Did you know that a clean air filter in your car can lead to 7 percent more fuel efficiency? That means at current gas prices, with a clean air filter, you’ll save about $100 a year, if you drive the average 10,000 miles.
How often on the way home from the office do you want to stop for a convenient quick meal? You’ve had a long day, and it feels justified. But it costs much more than a home-cooked meal. The answer is your slow cooker. Use it to prepare your meal in the morning on days you know will be rough. This way, you can skip the fast food and rush home to an already ready home-cooked meal.

Do you pay a maintenance fee for your bank account? Why? Tons of banks offer checking and savings accounts without them. Look to your local credit union or even switch to an online bank. When comparing your options, also look at the interest you can earn. Currently, I get about 3 percent on checking and about 3.4 percent on savings, but who knows what kind of great deals you can find?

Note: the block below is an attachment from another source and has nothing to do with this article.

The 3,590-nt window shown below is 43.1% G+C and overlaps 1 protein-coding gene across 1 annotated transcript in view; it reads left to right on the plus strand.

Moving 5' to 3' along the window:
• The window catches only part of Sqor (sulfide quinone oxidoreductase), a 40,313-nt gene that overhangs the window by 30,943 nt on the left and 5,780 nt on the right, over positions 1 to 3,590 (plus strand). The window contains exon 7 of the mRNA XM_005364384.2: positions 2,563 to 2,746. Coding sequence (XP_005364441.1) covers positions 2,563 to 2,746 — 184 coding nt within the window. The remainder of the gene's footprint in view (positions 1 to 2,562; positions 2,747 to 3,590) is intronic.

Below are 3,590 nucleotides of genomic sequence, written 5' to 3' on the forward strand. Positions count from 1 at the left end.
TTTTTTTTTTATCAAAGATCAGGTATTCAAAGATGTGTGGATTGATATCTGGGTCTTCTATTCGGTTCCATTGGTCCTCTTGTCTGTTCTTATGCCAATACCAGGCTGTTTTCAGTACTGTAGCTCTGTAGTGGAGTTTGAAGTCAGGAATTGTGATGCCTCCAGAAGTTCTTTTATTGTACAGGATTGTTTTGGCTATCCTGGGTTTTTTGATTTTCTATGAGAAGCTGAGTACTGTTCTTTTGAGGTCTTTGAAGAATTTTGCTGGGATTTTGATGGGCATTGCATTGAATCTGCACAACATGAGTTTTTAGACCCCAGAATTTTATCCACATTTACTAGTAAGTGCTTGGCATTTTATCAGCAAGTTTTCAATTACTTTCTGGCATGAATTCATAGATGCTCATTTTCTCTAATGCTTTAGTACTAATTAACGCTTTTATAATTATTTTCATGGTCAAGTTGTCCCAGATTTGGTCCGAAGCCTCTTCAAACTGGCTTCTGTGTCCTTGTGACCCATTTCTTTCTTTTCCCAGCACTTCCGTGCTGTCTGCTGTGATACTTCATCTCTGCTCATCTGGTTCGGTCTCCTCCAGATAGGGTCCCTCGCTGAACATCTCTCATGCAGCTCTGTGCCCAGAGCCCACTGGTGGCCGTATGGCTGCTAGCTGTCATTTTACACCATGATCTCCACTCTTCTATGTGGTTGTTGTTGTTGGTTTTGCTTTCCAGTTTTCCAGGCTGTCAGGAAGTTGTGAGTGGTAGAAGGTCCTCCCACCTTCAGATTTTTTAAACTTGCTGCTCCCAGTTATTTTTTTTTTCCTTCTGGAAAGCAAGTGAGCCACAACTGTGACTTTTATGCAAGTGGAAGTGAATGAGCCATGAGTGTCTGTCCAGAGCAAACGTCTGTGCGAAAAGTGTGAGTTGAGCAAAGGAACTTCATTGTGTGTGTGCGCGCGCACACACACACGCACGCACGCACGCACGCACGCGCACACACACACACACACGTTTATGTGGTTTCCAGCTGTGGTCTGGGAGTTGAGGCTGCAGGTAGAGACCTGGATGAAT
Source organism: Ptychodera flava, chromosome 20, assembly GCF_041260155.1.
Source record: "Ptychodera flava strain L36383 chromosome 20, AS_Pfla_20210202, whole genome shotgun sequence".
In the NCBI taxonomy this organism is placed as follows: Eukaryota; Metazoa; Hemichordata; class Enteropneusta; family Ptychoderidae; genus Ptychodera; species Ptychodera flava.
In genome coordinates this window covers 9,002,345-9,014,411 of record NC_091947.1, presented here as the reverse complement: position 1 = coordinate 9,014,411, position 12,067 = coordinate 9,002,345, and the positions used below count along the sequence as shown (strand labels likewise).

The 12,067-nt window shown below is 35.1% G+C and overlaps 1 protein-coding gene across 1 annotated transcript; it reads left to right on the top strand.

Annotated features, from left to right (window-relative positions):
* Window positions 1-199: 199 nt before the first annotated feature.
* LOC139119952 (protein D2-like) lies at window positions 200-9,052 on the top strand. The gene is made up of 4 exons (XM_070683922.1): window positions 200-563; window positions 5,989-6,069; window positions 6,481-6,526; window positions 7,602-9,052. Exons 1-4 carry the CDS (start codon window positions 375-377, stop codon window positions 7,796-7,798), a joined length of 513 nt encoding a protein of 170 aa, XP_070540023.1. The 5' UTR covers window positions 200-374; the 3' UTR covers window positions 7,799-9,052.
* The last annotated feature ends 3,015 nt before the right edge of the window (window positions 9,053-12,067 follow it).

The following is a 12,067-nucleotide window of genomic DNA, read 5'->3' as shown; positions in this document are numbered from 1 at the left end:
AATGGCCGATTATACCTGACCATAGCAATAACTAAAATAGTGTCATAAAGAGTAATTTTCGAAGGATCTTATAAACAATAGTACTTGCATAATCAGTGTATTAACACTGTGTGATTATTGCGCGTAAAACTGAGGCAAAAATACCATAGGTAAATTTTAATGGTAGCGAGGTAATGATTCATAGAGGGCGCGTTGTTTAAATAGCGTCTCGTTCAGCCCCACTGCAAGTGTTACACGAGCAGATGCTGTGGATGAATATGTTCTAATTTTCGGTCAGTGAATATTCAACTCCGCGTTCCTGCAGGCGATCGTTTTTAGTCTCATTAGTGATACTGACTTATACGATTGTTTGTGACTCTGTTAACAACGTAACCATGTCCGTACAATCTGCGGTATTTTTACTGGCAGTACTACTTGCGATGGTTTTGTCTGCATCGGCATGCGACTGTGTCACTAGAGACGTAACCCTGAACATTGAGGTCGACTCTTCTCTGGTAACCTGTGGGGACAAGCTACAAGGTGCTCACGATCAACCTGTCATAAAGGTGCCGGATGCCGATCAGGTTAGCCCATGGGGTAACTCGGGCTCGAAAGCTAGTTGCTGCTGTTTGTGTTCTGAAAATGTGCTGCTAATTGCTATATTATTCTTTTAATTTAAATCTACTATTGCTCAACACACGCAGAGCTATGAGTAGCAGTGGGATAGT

I’ve had tons of options to sign up for customer rewards programs and I was just too busy. So, I didn’t sign up. Then one day, I realized that I was paying for rewards I wasn’t getting. The cost of the rewards obviously trickles down to the end consumer. So, if the end consumer doesn’t take part, he or she loses money in the process. Since I’ve signed up for every reward program around me, I’ve saved at least 20 or 30 bucks a month in rewards.

Read Full Story